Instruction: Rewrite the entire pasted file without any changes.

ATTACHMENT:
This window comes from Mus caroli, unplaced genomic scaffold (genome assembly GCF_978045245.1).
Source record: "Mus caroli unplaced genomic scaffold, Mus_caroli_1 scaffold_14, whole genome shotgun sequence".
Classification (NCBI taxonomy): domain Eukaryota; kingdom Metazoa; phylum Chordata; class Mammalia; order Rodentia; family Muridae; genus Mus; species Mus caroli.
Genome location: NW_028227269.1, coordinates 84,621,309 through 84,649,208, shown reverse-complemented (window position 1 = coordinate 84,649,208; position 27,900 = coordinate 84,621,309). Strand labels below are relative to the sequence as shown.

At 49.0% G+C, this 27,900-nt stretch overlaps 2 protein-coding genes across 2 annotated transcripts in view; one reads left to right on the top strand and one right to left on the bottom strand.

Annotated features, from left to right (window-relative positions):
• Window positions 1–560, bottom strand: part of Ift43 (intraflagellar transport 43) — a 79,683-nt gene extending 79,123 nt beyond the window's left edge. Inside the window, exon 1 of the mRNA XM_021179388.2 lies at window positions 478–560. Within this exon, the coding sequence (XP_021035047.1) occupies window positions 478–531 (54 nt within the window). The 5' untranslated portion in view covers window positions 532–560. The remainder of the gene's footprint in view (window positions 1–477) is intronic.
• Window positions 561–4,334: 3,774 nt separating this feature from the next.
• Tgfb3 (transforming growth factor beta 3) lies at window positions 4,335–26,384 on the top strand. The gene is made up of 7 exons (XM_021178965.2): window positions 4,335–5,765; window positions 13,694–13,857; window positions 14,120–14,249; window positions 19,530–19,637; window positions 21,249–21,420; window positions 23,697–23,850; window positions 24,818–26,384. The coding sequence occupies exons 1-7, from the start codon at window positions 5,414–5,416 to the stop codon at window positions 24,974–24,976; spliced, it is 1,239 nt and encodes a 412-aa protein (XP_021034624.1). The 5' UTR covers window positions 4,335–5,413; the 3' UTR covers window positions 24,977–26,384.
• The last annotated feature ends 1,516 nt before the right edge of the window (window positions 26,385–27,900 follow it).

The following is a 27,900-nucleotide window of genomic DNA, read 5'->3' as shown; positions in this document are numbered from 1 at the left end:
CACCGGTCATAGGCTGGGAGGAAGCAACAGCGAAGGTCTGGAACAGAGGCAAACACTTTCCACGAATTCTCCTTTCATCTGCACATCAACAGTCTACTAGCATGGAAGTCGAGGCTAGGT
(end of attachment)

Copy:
This window comes from Mus caroli, unplaced genomic scaffold (genome assembly GCF_978045245.1).
Source record: "Mus caroli unplaced genomic scaffold, Mus_caroli_1 scaffold_14, whole genome shotgun sequence".
Classification (NCBI taxonomy): domain Eukaryota; kingdom Metazoa; phylum Chordata; class Mammalia; order Rodentia; family Muridae; genus Mus; species Mus caroli.
Genome location: NW_028227269.1, coordinates 84,621,309 through 84,649,208, shown reverse-complemented (window position 1 = coordinate 84,649,208; position 27,900 = coordinate 84,621,309). Strand labels below are relative to the sequence as shown.

At 49.0% G+C, this 27,900-nt stretch overlaps 2 protein-coding genes across 2 annotated transcripts in view; one reads left to right on the top strand and one right to left on the bottom strand.

Annotated features, from left to right (window-relative positions):
• Window positions 1–560, bottom strand: part of Ift43 (intraflagellar transport 43) — a 79,683-nt gene extending 79,123 nt beyond the window's left edge. Inside the window, exon 1 of the mRNA XM_021179388.2 lies at window positions 478–560. Within this exon, the coding sequence (XP_021035047.1) occupies window positions 478–531 (54 nt within the window). The 5' untranslated portion in view covers window positions 532–560. The remainder of the gene's footprint in view (window positions 1–477) is intronic.
• Window positions 561–4,334: 3,774 nt separating this feature from the next.
• Tgfb3 (transforming growth factor beta 3) lies at window positions 4,335–26,384 on the top strand. The gene is made up of 7 exons (XM_021178965.2): window positions 4,335–5,765; window positions 13,694–13,857; window positions 14,120–14,249; window positions 19,530–19,637; window positions 21,249–21,420; window positions 23,697–23,850; window positions 24,818–26,384. The coding sequence occupies exons 1-7, from the start codon at window positions 5,414–5,416 to the stop codon at window positions 24,974–24,976; spliced, it is 1,239 nt and encodes a 412-aa protein (XP_021034624.1). The 5' UTR covers window positions 4,335–5,413; the 3' UTR covers window positions 24,977–26,384.
• The last annotated feature ends 1,516 nt before the right edge of the window (window positions 26,385–27,900 follow it).

The following is a 27,900-nucleotide window of genomic DNA, read 5'->3' as shown; positions in this document are numbered from 1 at the left end:
CACCGGTCATAGGCTGGGAGGAAGCAACAGCGAAGGTCTGGAACAGAGGCAAACACTTTCCACGAATTCTCCTTTCATCTGCACATCAACAGTCTACTAGCATGGAAGTCGAGGCTAGGT